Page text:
Impacts of Bicycle Infrastructure in Mid-Sized Cities (IBIMS): protocol for a natural experiment study in three Canadian cities

Meghan Winters, Michael Branion-Calles, Suzanne Therrien, Daniel Fuller, Lise Gauvin, David G.T. Whitehurst, Trisalyn Nelson

Research output: Contribution to journalArticle

4 Citations (Scopus)

Abstract

INTRODUCTION: Bicycling is promoted as a transportation and population health strategy globally. Yet bicycling has low uptake in North America (1%-2% of trips) compared with European bicycling cities (15%-40% of trips) and shows marked sex and age trends. Safety concerns due to collisions with motor vehicles are primary barriers.To attract the broader population to bicycling, many cities are making investments in bicycle infrastructure. These interventions hold promise for improving population health given the potential for increased physical activity and improved safety, but such outcomes have been largely unstudied. In 2016, the City of Victoria, Canada, committed to build a connected network of infrastructure that separates bicycles from motor vehicles, designed to attract people of 'all ages and abilities' to bicycling.This natural experiment study examines the impacts of the City of Victoria's investment in a bicycle network on active travel and safety outcomes. The specific objectives are to (1) estimate changes in active travel, perceived safety and bicycle safety incidents; (2) analyse spatial inequities in access to bicycle infrastructure and safety incidents; and (3) assess health-related economic benefits.

METHODS AND ANALYSIS: The study is in three Canadian cities (intervention: Victoria; comparison: Kelowna, Halifax). We will administer population-based surveys in 2016, 2018 and 2021 (1000 people/city). The primary outcome is the proportion of people reporting bicycling. Secondary outcomes are perceived safety and bicycle safety incidents. Spatial analyses will compare the distribution of bicycle infrastructure and bicycle safety incidents across neighbourhoods and across time. We will also calculate the economic benefits of bicycling using WHO's Health Economic Assessment Tool.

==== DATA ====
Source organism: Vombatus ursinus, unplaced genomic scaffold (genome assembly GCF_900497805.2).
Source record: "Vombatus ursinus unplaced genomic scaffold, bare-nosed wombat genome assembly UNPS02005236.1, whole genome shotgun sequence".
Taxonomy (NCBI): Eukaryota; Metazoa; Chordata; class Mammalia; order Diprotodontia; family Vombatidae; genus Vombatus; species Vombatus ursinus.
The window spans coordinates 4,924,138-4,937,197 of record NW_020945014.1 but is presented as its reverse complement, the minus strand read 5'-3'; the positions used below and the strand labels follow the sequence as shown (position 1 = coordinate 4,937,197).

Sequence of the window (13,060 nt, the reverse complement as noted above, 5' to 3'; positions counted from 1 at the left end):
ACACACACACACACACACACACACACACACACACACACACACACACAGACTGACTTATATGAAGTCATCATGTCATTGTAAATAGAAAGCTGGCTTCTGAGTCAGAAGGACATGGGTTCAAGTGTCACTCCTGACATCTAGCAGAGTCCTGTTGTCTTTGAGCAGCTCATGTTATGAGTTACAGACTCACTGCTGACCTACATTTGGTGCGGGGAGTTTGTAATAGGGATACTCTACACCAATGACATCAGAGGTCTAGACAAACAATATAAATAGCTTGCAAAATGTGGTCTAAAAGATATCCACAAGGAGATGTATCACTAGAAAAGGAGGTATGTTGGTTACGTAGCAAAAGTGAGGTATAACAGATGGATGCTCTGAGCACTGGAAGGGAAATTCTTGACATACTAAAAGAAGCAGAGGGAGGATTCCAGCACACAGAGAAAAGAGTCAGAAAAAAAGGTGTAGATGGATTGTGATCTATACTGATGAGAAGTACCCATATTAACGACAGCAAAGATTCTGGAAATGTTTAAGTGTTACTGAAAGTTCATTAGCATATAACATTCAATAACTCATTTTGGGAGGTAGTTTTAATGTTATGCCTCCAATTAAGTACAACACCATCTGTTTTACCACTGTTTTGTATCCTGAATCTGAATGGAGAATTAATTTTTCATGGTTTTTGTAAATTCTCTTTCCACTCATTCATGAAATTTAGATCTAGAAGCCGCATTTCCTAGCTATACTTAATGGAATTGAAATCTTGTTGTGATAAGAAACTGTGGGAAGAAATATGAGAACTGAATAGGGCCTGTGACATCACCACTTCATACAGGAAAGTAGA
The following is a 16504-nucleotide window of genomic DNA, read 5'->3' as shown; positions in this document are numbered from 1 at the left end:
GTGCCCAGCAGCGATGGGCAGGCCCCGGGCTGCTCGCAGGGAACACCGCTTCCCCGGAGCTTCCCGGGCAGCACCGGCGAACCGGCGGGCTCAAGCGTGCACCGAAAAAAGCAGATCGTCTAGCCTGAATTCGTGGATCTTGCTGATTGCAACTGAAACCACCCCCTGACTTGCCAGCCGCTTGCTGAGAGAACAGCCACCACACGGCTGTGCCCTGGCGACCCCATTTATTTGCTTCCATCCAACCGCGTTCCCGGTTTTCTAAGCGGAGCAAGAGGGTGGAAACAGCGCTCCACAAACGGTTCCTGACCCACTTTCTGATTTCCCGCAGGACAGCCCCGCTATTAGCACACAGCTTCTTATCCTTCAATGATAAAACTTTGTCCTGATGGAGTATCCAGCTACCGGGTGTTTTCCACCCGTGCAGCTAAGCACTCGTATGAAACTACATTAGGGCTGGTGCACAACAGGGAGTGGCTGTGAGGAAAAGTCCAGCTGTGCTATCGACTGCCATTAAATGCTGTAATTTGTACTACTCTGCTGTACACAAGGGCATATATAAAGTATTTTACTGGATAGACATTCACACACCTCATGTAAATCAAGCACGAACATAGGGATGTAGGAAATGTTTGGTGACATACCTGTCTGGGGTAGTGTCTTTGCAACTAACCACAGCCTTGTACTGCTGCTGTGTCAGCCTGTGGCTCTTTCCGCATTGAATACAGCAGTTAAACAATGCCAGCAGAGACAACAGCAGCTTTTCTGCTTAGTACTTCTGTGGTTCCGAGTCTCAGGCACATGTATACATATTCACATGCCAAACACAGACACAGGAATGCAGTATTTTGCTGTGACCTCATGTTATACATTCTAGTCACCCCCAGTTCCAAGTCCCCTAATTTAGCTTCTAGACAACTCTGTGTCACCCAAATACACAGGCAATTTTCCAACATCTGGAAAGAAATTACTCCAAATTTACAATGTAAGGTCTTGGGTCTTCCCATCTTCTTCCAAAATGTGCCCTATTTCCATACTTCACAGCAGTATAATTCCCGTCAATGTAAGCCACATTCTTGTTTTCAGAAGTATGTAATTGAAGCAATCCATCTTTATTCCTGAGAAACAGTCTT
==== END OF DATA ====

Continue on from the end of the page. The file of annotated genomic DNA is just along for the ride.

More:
ETHICS AND DISSEMINATION: This study received approval from the Simon Fraser University Office of Research Ethics (study no. 2016s0401). Findings will be disseminated via a website, presentations to stakeholders, at academic conferences and through peer-reviewed journal articles.

Original languageEnglish (US)
Pages (from-to)e019130
JournalBMJ Open
Volume8
Issue number1
DOIs
StatePublished - Jan 21 2018

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Bicycling
Safety
Victoria
Spatial Analysis
Economics
Health
Motor Vehicles
Population
Research Ethics
North America
Canada

Keywords

  • active transportation
  • bicycling
  • natural experiment
  • population health
  • safety

ASJC Scopus subject areas

  • Medicine(all)

Cite this

Impacts of Bicycle Infrastructure in Mid-Sized Cities (IBIMS) : protocol for a natural experiment study in three Canadian cities. / Winters, Meghan; Branion-Calles, Michael; Therrien, Suzanne; Fuller, Daniel; Gauvin, Lise; Whitehurst, David G.T.; Nelson, Trisalyn.

In: BMJ Open, Vol. 8, No. 1, 21.01.2018, p. e019130.

Research output: Contribution to journalArticle

Winters, Meghan ; Branion-Calles, Michael ; Therrien, Suzanne ; Fuller, Daniel ; Gauvin, Lise ; Whitehurst, David G.T. ; Nelson, Trisalyn. / Impacts of Bicycle Infrastructure in Mid-Sized Cities (IBIMS) : protocol for a natural experiment study in three Canadian cities. In: BMJ Open. 2018 ; Vol. 8, No. 1. pp. e019130.
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